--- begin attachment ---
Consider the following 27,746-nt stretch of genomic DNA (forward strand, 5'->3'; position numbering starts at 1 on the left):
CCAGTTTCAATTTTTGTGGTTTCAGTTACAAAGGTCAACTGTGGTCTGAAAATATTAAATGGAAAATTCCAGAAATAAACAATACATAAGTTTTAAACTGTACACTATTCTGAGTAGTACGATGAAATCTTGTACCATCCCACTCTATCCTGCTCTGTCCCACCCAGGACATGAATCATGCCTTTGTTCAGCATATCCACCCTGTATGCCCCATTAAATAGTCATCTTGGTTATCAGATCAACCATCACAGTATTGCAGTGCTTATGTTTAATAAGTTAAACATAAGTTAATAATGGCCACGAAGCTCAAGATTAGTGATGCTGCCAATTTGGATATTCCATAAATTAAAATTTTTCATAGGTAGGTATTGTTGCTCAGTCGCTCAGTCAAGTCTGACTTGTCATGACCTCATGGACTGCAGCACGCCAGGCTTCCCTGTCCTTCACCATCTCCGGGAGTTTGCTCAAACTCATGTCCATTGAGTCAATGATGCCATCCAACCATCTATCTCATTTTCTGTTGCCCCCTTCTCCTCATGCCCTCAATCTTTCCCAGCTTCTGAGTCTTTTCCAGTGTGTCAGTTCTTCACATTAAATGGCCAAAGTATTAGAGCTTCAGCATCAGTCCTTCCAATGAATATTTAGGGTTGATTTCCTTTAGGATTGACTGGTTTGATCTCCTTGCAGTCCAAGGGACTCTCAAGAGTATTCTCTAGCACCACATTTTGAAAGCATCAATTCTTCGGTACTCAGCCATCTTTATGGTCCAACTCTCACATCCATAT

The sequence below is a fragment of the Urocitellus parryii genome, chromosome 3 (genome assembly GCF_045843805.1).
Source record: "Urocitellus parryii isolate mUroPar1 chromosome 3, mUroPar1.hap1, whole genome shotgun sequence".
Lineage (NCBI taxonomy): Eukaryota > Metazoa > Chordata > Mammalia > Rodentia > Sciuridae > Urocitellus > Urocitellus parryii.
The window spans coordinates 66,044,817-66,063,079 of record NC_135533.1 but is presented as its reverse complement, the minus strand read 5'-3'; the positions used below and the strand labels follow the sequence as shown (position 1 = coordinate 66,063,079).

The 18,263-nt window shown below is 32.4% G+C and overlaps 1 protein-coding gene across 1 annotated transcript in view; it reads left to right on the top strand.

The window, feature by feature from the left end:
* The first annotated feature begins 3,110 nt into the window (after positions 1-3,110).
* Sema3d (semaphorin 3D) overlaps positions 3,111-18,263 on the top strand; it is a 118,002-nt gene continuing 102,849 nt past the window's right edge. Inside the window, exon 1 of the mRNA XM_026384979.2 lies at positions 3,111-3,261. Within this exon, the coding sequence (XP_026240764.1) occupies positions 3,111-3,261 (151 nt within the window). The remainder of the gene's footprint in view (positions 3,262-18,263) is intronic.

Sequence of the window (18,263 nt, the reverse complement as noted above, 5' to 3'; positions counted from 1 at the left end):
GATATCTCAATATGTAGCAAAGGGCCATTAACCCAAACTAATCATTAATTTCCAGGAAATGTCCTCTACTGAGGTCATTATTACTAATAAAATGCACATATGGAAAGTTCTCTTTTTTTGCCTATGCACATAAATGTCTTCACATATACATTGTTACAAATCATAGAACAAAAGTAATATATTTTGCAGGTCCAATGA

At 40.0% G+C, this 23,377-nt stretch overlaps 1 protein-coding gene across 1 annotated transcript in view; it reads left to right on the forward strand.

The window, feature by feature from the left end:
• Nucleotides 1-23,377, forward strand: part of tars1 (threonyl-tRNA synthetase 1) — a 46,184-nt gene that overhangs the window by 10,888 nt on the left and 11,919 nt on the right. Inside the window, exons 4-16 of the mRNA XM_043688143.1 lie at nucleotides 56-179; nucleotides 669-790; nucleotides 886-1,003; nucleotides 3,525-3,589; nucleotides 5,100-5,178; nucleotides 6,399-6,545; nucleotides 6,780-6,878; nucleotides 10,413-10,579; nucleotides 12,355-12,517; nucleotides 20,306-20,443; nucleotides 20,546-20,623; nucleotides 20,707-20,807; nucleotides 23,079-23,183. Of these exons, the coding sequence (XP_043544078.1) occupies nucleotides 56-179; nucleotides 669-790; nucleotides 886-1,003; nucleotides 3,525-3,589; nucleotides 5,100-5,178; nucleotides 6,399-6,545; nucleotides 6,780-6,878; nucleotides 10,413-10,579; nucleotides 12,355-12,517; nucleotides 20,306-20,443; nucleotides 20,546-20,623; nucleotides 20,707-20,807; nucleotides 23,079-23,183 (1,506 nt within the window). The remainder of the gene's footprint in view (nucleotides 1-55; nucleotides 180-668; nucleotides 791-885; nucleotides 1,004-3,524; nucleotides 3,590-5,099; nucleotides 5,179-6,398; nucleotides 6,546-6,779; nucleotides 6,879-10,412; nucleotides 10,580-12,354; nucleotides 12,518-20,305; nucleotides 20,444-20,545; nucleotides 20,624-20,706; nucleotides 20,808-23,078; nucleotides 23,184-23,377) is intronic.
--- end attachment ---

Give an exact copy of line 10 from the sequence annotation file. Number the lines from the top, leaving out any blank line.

* Sema3d (semaphorin 3D) overlaps positions 3,111-18,263 on the top strand; it is a 118,002-nt gene continuing 102,849 nt past the window's right edge. Inside the window, exon 1 of the mRNA XM_026384979.2 lies at positions 3,111-3,261. Within this exon, the coding sequence (XP_026240764.1) occupies positions 3,111-3,261 (151 nt within the window). The remainder of the gene's footprint in view (positions 3,262-18,263) is intronic.